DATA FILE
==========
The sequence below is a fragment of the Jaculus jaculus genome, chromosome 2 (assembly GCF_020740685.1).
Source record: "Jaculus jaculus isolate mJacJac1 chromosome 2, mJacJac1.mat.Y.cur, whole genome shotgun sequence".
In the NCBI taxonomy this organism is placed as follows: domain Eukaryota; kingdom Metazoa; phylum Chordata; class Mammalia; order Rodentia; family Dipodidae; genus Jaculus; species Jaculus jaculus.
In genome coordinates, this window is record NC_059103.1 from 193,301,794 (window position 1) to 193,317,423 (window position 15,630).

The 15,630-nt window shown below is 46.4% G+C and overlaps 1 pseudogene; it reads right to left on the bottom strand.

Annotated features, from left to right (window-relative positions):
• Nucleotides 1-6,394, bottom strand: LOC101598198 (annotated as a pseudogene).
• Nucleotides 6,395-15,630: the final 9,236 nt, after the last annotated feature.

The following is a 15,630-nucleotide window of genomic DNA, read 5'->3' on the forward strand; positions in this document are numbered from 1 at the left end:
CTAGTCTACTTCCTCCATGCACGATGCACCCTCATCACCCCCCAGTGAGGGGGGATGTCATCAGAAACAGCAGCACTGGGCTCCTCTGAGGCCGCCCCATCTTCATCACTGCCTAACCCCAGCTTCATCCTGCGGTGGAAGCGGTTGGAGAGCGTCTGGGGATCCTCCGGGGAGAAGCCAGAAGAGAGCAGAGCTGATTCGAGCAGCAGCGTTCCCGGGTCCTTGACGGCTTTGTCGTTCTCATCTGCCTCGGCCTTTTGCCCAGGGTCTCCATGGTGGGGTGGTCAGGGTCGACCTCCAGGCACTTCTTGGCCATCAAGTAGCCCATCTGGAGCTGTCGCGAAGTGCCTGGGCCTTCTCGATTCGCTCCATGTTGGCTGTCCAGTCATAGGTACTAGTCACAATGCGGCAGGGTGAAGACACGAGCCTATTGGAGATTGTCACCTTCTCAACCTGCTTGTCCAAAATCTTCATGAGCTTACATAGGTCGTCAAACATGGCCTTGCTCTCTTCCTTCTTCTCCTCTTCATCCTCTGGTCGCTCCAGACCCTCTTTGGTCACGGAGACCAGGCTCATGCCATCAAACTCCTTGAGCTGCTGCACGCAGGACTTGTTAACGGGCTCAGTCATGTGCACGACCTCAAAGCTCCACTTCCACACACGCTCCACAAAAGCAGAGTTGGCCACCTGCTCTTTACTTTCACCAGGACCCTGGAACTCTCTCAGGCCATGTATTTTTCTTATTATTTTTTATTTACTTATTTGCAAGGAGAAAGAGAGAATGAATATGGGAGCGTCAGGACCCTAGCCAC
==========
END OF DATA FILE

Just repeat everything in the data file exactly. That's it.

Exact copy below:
The sequence below is a fragment of the Jaculus jaculus genome, chromosome 2 (assembly GCF_020740685.1).
Source record: "Jaculus jaculus isolate mJacJac1 chromosome 2, mJacJac1.mat.Y.cur, whole genome shotgun sequence".
In the NCBI taxonomy this organism is placed as follows: domain Eukaryota; kingdom Metazoa; phylum Chordata; class Mammalia; order Rodentia; family Dipodidae; genus Jaculus; species Jaculus jaculus.
In genome coordinates, this window is record NC_059103.1 from 193,301,794 (window position 1) to 193,317,423 (window position 15,630).

The 15,630-nt window shown below is 46.4% G+C and overlaps 1 pseudogene; it reads right to left on the bottom strand.

Annotated features, from left to right (window-relative positions):
• Nucleotides 1-6,394, bottom strand: LOC101598198 (annotated as a pseudogene).
• Nucleotides 6,395-15,630: the final 9,236 nt, after the last annotated feature.

The following is a 15,630-nucleotide window of genomic DNA, read 5'->3' on the forward strand; positions in this document are numbered from 1 at the left end:
CTAGTCTACTTCCTCCATGCACGATGCACCCTCATCACCCCCCAGTGAGGGGGGATGTCATCAGAAACAGCAGCACTGGGCTCCTCTGAGGCCGCCCCATCTTCATCACTGCCTAACCCCAGCTTCATCCTGCGGTGGAAGCGGTTGGAGAGCGTCTGGGGATCCTCCGGGGAGAAGCCAGAAGAGAGCAGAGCTGATTCGAGCAGCAGCGTTCCCGGGTCCTTGACGGCTTTGTCGTTCTCATCTGCCTCGGCCTTTTGCCCAGGGTCTCCATGGTGGGGTGGTCAGGGTCGACCTCCAGGCACTTCTTGGCCATCAAGTAGCCCATCTGGAGCTGTCGCGAAGTGCCTGGGCCTTCTCGATTCGCTCCATGTTGGCTGTCCAGTCATAGGTACTAGTCACAATGCGGCAGGGTGAAGACACGAGCCTATTGGAGATTGTCACCTTCTCAACCTGCTTGTCCAAAATCTTCATGAGCTTACATAGGTCGTCAAACATGGCCTTGCTCTCTTCCTTCTTCTCCTCTTCATCCTCTGGTCGCTCCAGACCCTCTTTGGTCACGGAGACCAGGCTCATGCCATCAAACTCCTTGAGCTGCTGCACGCAGGACTTGTTAACGGGCTCAGTCATGTGCACGACCTCAAAGCTCCACTTCCACACACGCTCCACAAAAGCAGAGTTGGCCACCTGCTCTTTACTTTCACCAGGACCCTGGAACTCTCTCAGGCCATGTATTTTTCTTATTATTTTTTATTTACTTATTTGCAAGGAGAAAGAGAGAATGAATATGGGAGCGTCAGGACCCTAGCCAC